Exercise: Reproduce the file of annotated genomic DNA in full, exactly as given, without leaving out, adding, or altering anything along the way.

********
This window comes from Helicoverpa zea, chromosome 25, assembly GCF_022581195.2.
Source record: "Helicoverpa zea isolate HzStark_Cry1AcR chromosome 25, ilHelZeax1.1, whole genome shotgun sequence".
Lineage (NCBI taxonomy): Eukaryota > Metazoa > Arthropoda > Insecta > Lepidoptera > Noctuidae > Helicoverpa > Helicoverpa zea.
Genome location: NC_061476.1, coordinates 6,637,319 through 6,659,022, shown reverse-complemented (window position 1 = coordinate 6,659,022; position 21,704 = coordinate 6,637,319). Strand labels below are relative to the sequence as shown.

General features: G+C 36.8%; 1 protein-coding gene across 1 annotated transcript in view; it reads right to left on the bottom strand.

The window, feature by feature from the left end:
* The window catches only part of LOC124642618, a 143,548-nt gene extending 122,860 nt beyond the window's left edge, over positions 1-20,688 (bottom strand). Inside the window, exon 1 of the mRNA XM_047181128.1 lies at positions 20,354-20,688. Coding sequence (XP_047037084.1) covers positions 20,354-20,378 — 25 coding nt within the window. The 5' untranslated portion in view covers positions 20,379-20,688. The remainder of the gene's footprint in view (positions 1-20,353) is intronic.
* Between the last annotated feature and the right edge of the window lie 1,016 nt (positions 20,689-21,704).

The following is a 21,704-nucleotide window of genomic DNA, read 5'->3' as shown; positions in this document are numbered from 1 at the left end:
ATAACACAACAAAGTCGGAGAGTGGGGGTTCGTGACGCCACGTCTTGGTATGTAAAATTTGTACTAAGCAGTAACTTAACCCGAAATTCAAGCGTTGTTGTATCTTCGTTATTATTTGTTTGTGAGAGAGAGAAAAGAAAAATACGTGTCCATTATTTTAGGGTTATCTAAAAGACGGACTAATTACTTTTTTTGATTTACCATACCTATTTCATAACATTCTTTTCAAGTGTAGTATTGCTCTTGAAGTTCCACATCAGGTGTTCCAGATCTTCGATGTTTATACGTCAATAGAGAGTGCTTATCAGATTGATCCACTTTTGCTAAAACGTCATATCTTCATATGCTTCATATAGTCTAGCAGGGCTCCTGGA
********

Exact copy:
This window comes from Helicoverpa zea, chromosome 25, assembly GCF_022581195.2.
Source record: "Helicoverpa zea isolate HzStark_Cry1AcR chromosome 25, ilHelZeax1.1, whole genome shotgun sequence".
Lineage (NCBI taxonomy): Eukaryota > Metazoa > Arthropoda > Insecta > Lepidoptera > Noctuidae > Helicoverpa > Helicoverpa zea.
Genome location: NC_061476.1, coordinates 6,637,319 through 6,659,022, shown reverse-complemented (window position 1 = coordinate 6,659,022; position 21,704 = coordinate 6,637,319). Strand labels below are relative to the sequence as shown.

General features: G+C 36.8%; 1 protein-coding gene across 1 annotated transcript in view; it reads right to left on the bottom strand.

The window, feature by feature from the left end:
* The window catches only part of LOC124642618, a 143,548-nt gene extending 122,860 nt beyond the window's left edge, over positions 1-20,688 (bottom strand). Inside the window, exon 1 of the mRNA XM_047181128.1 lies at positions 20,354-20,688. Coding sequence (XP_047037084.1) covers positions 20,354-20,378 — 25 coding nt within the window. The 5' untranslated portion in view covers positions 20,379-20,688. The remainder of the gene's footprint in view (positions 1-20,353) is intronic.
* Between the last annotated feature and the right edge of the window lie 1,016 nt (positions 20,689-21,704).

The following is a 21,704-nucleotide window of genomic DNA, read 5'->3' as shown; positions in this document are numbered from 1 at the left end:
ATAACACAACAAAGTCGGAGAGTGGGGGTTCGTGACGCCACGTCTTGGTATGTAAAATTTGTACTAAGCAGTAACTTAACCCGAAATTCAAGCGTTGTTGTATCTTCGTTATTATTTGTTTGTGAGAGAGAGAAAAGAAAAATACGTGTCCATTATTTTAGGGTTATCTAAAAGACGGACTAATTACTTTTTTTGATTTACCATACCTATTTCATAACATTCTTTTCAAGTGTAGTATTGCTCTTGAAGTTCCACATCAGGTGTTCCAGATCTTCGATGTTTATACGTCAATAGAGAGTGCTTATCAGATTGATCCACTTTTGCTAAAACGTCATATCTTCATATGCTTCATATAGTCTAGCAGGGCTCCTGGA